Rachel Zurer learns the importance of mindfulness at a dream-like escape yoga retreat in Guatemala.
It’s impossible to say what wakes me each morning of the week I spend at Villa Sumaya retreat center in Guatemala, but it’s never my alarm. As I emerge from sleep, I let my eyes soak up the view before me, out the wide-open balcony door overlooking the lake and her guardian volcanoes. Yet another day of mindfulness in this powerful, beautiful place awaits.
Lago de Atitlán, in the western highlands, is known as an energy vortex. You’d think that would make it an active, swirling place, but the main thing I notice is a deep, infectious peace. Wendy Stauffer, Villa Sumaya’s owner, explains to our retreat group (she hosts 30 per year) that the Sanskrit wordsumaya means “long-awaited dream.”
It fits. The days here flow like a vinyasa practice, each chunk a new opportunity for mindfulness, exploration, dedication, humility, loosening up, and noticing what’s within. The schedule encourages good habits, with meditation, twice-daily yoga (a flow class in the morning; restorative in the afternoon), creative-writing sessions (part of this particular retreat’s theme), and wholesome vegetarian meals.
We practice mainly in the Blue Tiger Temple, the wood-floored, glass-walled yoga studio of my dreams. In one direction, a small creek tumbles through a bamboo jungle; in another, the lake laps against a dock. Our last night together, the group gathers in the Tara Temple, a smaller, third-floor studio that feels like a treehouse. We laugh, cry, and marvel at the power of just seven days of showing up on the mat and sharing good vibes. I’m thankful to Villa Sumaya for the best week of my life, one that showed me just how transformative a daily practice can be. I meditate every day now, and do more asana than ever. Even though I’m back to needing my alarm, there’s no doubt: I’ve never been more awake. (For more information, visit villasumaya.com.)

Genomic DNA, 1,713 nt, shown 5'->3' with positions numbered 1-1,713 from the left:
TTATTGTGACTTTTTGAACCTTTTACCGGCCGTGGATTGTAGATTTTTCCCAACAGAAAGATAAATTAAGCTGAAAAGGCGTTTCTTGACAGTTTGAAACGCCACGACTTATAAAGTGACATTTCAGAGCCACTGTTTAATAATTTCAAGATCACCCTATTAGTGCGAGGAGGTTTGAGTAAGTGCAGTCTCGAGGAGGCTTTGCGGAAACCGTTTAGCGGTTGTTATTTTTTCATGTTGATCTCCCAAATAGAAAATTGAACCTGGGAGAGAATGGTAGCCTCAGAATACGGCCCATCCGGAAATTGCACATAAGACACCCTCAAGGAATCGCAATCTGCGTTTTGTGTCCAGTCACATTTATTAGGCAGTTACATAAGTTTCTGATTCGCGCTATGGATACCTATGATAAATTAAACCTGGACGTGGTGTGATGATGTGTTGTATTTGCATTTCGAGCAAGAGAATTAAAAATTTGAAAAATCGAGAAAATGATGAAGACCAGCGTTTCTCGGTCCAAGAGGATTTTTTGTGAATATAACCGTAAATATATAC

Villa Sumaya Must-Dos
Drink homemade kombucha.
There’s a pound of fruit in each batch of strawberry-ginger kombucha from the center’s snack bar. It’s one of the tastiest cleansing drinks you’ll ever try.
Attend a Mayan fire ceremony.
Owner Wendy Stauffer facilitates the ceremonies with a local shaman. Bring an intention, write down the things you want to shed, burn the paper, and prepare to learn something about yourself ($150 for up to 12 people).
Take a day trip to San Juan.
Use public boats or a water taxi to reach this charming town, which requires a 45-minute ride around the lake. The area’s many women’s collectives specialize in high-end, natural-dyed textiles that make perfect keepsakes.
See also Reflect + Renew in Rishikesh, India